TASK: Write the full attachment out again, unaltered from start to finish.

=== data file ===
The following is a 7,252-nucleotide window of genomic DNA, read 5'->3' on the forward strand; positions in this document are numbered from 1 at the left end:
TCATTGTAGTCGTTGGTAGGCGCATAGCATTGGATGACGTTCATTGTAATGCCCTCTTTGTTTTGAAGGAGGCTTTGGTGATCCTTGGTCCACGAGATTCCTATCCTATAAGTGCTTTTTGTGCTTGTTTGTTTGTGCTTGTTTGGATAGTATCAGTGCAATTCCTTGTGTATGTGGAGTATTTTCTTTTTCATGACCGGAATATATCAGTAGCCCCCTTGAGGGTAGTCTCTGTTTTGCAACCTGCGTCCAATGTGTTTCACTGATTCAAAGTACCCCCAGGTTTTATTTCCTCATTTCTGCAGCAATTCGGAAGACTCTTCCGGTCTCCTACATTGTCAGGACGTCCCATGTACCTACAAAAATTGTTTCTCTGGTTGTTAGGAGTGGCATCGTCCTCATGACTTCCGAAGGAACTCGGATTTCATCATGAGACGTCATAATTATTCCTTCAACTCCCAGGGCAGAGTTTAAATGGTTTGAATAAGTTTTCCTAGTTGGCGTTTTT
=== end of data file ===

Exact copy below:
The following is a 7,252-nucleotide window of genomic DNA, read 5'->3' on the forward strand; positions in this document are numbered from 1 at the left end:
TCATTGTAGTCGTTGGTAGGCGCATAGCATTGGATGACGTTCATTGTAATGCCCTCTTTGTTTTGAAGGAGGCTTTGGTGATCCTTGGTCCACGAGATTCCTATCCTATAAGTGCTTTTTGTGCTTGTTTGTTTGTGCTTGTTTGGATAGTATCAGTGCAATTCCTTGTGTATGTGGAGTATTTTCTTTTTCATGACCGGAATATATCAGTAGCCCCCTTGAGGGTAGTCTCTGTTTTGCAACCTGCGTCCAATGTGTTTCACTGATTCAAAGTACCCCCAGGTTTTATTTCCTCATTTCTGCAGCAATTCGGAAGACTCTTCCGGTCTCCTACATTGTCAGGACGTCCCATGTACCTACAAAAATTGTTTCTCTGGTTGTTAGGAGTGGCATCGTCCTCATGACTTCCGAAGGAACTCGGATTTCATCATGAGACGTCATAATTATTCCTTCAACTCCCAGGGCAGAGTTTAAATGGTTTGAATAAGTTTTCCTAGTTGGCGTTTTT